Well, it has been a really abysmal ski season in the Northeast. Even life-long New Englanders will say that conditions are appalling. If there is any snow, it is chunky, granular, and icy. But mostly, it is just rocky and bare. Honestly, there are runs open at Jay Peak that you would never see open out West.
Nonetheless, like all skiers, I was jonesing to start the ski season, no matter how awful conditions were. The fact that my first day only happened in the middle of January is another sad data point.
For a variety of personal stresses, I have been very slothly for the last 6-8 weeks, so I was worried about how out of shape I would be, especially since I rely on one leg. My right glute, quad, and hamstring were pretty worked within two warm-up runs. But things got better after that. I was actually very surprised to be skiing as well as I did. In contrast to last season, I did not have to spend the first 3-4 months, setting up my outriggers to be the right length.
At the very end of last season, in Alyeska, we came up with a system of clipping my left foot up in order to get it out of the way of deeper snow. This continued to work fairly well going into this ski season. I have had to iterate on that though. I wear a belt on my ski pants (now, I can’t buy ski pants that do not have belt-loops), and clip a quick-draw to that. The reason for this is so that the rope-end of the quick draw sticks out below my ski jacket so that I do not have to reach underneath it every time I get started down a run. I used a crappy old oval carabiner attached to some cord I had tied around my left snow boot, to clip to the quickdraw. Dealing with a non-keylock biner, especially with mittens was a real pain in the ass. Next, I went with a non-wire gate notchless (keylock) biner. This was an improvement, but it was still not ideal as the non-wire gate reduced the gate opening space and made it harder to clip this biner to the quickdraw.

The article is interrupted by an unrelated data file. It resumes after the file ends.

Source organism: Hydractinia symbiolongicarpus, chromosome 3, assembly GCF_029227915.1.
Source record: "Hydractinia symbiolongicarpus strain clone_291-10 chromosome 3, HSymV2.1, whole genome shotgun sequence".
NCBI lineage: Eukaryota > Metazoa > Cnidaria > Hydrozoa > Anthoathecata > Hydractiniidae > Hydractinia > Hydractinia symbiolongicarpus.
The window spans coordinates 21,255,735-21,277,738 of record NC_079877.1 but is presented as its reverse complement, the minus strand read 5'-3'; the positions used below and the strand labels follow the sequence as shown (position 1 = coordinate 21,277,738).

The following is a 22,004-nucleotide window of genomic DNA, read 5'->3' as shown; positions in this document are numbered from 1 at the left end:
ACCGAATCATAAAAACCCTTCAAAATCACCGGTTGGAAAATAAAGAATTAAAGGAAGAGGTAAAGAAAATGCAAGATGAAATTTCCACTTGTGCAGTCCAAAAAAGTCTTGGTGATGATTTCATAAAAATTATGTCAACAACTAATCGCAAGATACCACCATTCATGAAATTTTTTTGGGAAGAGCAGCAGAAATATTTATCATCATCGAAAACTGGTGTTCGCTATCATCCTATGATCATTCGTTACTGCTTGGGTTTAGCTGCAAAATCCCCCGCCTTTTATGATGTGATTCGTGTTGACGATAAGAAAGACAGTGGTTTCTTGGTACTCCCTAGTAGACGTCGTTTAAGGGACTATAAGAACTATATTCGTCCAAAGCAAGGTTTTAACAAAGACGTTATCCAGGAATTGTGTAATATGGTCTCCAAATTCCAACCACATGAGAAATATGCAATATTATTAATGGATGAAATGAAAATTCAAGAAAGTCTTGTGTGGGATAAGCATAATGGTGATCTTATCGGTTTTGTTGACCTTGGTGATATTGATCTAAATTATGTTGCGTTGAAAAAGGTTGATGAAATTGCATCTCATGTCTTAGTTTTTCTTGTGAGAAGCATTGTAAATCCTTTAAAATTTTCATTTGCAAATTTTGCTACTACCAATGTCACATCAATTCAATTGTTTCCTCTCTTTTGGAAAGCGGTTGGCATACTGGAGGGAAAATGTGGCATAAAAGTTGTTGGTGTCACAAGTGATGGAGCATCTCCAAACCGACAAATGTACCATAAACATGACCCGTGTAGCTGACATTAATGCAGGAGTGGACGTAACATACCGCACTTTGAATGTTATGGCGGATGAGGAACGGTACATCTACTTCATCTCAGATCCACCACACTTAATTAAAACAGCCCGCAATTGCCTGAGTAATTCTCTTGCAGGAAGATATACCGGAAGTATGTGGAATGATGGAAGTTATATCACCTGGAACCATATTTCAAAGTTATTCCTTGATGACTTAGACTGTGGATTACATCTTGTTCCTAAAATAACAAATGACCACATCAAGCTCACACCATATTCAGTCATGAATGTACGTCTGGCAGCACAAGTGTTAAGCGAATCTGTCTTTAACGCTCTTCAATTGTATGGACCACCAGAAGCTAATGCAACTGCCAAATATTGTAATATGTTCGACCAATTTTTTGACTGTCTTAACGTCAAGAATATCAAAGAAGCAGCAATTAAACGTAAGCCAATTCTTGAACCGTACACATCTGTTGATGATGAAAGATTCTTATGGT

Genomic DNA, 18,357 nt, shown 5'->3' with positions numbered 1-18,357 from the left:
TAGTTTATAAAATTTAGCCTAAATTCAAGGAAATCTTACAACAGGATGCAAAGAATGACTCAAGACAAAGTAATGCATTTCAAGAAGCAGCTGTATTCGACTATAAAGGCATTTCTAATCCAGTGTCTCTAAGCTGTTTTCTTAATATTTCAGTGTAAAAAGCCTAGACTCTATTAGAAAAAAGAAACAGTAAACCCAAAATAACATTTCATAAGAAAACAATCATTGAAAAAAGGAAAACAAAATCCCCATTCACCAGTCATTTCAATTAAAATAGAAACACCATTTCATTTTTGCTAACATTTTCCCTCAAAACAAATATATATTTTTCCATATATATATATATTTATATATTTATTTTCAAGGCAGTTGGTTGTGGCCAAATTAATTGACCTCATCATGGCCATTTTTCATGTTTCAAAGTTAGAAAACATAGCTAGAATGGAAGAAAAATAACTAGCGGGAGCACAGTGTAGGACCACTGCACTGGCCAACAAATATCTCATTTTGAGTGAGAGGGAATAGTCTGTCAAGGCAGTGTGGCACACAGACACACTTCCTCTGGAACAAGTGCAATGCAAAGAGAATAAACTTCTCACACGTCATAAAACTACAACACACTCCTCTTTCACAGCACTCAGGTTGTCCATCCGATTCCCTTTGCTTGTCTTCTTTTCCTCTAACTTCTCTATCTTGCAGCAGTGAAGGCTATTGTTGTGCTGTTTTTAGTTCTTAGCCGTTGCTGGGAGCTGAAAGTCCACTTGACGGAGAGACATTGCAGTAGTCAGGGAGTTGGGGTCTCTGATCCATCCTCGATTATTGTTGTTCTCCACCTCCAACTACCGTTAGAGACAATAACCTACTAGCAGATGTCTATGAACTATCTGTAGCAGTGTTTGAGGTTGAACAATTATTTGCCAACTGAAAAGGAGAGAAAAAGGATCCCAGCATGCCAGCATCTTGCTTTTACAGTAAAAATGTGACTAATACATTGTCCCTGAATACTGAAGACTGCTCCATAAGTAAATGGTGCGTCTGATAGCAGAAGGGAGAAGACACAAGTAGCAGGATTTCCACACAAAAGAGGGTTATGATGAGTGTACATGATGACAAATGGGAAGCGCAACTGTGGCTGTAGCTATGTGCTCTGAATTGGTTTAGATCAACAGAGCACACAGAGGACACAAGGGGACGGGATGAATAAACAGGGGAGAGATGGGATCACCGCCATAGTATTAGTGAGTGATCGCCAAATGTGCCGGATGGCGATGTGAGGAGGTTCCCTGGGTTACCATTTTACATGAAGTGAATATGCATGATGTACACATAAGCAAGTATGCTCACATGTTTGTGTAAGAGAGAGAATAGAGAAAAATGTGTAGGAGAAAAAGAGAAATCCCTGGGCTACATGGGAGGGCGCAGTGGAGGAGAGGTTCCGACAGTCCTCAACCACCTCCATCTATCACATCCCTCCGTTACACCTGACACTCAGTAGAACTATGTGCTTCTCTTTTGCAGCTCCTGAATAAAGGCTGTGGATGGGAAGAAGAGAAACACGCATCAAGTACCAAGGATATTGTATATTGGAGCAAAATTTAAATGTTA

The next iteration was to use a keylock, wire gate biner on my left snow shoe (the quickdraw I use has all these properties). This turned out to be a big improvement, along with switching to gloves from mitten. Boo-yah!
I was quite surprised to find that I was skiing as well on Day 1 this year as the last day of last season. Scott thinks that the new skills I learned from last season had time to marinade over the last 10 months or so, and come together. Better than fester I guess.
Here is a video of me on my first day, skiing icy, black bumps in control, and also having the endurance to link a lot of turns. As usual, the video doesn’t quite capture the size of the bumps and terrain. I was rather pleased.